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Biomed Instrum Technol. 2004 Mar-Apr;38(2):155-64.

The application of fluidics technology for organ preservation.

Author information

1
University of Texas Health Science Center, 7703 Floyd Curl Dr, San Antonio, TX 78284-7838, USA.

Abstract

A prototype design of a portable, pulsatile, perfusion preservation device based on a novel application of fluidics technology was tested to evaluate its ability to oxygenate preservation solution and to examine the relationship between organ resistance, perfusion pressure, and perfusion flow characteristics. The effects of organ resistance on pulse rate, perfusion pressure, and perfusion flow were modeled. Interstitial PO2 in canine hearts stored at 4 degrees C for 12 hours in the fluidics device (n = 5) and in static hypothermic storage (n = 5) was also compared. Increasing outflow resistance did not have an effect on operating frequency of the fluidics actuator. Perfusion pressure rose as outflow resistance was increased, and the flow of preservation solution decreased proportionately. The PO2 of the preservation solution increased to 300 mm Hg in two hours and reached a plateau that exceeded 400 mm Hg within six hours. The aortic flow profile during pulsatile perfusion resembled a square wave function with a mean pulse duration of 0.30 +/- 0.05 seconds. Oxygen delivery by the fluidics perfusion device exceeded the oxygen requirements of the hypothermically preserved organs at all resistance levels. Initial interstitial PO2 in the hearts of both groups was greater than 150 mm Hg. In perfused hearts, PO2 declined 30% by the 12th hour, whereas complete depletion of oxygen was noted in the static storage group within six hours. The fluidics organ perfusion/transport apparatus weighs less than 18 kg, uses no electrical power, and can operate continuously for 10 to 12 hours expending 780 L of oxygen.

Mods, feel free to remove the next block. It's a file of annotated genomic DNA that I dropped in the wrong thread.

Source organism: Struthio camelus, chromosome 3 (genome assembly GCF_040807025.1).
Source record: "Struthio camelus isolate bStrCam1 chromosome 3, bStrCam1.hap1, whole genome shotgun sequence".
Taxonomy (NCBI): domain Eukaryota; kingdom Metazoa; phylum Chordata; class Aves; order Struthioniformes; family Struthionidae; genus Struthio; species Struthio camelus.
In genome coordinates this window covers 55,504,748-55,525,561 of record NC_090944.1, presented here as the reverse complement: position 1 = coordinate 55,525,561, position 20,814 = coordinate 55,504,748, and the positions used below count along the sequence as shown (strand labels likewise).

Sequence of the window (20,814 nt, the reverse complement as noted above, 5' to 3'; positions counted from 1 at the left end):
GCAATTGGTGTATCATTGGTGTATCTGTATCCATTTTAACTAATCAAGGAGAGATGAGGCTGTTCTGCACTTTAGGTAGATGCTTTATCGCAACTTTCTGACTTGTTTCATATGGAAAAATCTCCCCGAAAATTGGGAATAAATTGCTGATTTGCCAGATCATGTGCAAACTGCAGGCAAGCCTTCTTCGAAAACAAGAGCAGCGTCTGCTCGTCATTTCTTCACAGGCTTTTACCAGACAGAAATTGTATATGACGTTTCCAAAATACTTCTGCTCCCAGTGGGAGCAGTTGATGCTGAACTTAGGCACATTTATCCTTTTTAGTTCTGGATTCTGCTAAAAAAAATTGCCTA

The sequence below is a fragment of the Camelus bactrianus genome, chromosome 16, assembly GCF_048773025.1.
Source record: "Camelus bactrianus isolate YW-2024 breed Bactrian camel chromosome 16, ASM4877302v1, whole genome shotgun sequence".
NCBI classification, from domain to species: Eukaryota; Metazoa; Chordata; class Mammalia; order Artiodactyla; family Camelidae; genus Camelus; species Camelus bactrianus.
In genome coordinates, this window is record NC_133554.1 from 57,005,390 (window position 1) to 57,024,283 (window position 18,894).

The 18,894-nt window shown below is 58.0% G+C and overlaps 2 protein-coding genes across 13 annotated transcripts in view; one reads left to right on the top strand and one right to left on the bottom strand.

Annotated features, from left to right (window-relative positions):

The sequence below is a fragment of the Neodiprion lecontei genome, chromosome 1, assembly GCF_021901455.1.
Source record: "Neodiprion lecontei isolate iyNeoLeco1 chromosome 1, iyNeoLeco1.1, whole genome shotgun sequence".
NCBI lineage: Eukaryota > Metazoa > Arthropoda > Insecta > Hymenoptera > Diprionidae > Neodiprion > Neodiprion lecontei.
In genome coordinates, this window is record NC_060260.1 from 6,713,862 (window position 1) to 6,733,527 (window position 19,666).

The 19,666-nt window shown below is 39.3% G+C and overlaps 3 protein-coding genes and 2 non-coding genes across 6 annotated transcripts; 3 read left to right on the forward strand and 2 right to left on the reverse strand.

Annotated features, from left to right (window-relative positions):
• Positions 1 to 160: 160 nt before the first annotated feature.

PMID:
15106439
[Indexed for MEDLINE]

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